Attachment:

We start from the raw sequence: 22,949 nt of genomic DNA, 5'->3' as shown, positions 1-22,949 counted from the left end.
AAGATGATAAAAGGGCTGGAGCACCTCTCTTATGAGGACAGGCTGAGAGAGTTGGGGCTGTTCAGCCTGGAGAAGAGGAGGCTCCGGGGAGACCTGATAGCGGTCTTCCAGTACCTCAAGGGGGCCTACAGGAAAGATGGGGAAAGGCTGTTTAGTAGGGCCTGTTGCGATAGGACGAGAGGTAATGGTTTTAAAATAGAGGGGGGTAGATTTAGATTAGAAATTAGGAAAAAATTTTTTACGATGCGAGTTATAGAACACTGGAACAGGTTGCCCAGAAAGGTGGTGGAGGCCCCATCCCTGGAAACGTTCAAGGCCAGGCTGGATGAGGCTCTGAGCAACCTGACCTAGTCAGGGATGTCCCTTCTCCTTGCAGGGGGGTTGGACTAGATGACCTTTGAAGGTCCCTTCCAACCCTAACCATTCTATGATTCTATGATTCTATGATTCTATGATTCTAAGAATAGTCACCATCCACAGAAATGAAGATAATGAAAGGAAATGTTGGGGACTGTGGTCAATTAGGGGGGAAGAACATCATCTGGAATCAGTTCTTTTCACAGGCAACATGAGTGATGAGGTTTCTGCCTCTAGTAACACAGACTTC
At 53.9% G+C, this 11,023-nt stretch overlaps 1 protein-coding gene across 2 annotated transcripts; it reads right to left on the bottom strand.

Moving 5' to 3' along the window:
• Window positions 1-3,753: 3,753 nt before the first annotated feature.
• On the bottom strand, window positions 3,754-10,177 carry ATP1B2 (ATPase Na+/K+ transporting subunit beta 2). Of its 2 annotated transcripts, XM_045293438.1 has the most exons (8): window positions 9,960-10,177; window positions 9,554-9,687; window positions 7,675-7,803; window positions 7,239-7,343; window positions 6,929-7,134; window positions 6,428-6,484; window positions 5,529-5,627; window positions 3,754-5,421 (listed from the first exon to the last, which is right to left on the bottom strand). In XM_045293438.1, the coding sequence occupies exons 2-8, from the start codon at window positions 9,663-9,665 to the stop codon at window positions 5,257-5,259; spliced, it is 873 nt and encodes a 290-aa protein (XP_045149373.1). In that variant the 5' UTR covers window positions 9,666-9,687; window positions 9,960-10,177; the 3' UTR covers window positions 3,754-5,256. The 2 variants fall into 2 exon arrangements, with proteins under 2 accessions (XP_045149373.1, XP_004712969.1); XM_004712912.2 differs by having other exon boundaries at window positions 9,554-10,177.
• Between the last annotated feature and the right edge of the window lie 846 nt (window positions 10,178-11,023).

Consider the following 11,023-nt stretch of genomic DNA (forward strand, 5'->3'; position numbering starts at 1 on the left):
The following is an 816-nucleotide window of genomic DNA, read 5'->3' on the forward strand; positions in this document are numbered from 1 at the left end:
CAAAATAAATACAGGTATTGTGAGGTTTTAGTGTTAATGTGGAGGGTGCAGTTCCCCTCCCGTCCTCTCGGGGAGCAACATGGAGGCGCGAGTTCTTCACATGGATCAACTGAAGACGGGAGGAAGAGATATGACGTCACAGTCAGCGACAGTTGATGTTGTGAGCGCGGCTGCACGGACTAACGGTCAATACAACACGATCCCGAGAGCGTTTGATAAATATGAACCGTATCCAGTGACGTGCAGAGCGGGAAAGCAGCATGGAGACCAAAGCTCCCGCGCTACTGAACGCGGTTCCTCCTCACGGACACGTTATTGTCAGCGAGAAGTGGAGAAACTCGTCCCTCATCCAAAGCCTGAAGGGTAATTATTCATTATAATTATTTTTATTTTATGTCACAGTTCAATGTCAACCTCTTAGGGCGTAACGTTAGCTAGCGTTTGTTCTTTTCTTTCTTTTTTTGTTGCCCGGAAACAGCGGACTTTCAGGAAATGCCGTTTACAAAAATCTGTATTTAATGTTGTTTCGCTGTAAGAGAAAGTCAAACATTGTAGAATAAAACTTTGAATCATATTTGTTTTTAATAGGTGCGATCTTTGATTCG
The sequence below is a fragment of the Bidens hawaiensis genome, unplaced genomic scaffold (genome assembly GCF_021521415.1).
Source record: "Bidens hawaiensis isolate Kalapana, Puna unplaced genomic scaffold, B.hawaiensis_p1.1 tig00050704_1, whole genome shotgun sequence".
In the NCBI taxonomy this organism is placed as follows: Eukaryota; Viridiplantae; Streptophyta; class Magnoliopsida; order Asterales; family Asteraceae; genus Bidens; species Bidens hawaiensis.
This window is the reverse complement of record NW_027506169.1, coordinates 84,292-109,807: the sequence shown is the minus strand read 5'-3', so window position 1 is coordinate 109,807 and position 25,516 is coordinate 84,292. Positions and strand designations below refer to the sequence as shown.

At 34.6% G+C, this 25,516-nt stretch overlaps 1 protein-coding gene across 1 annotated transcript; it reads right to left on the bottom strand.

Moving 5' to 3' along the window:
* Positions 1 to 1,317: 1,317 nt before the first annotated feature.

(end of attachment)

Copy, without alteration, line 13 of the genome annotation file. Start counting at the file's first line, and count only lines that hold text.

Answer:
In the NCBI taxonomy this organism is placed as follows: Eukaryota; Viridiplantae; Streptophyta; class Magnoliopsida; order Asterales; family Asteraceae; genus Bidens; species Bidens hawaiensis.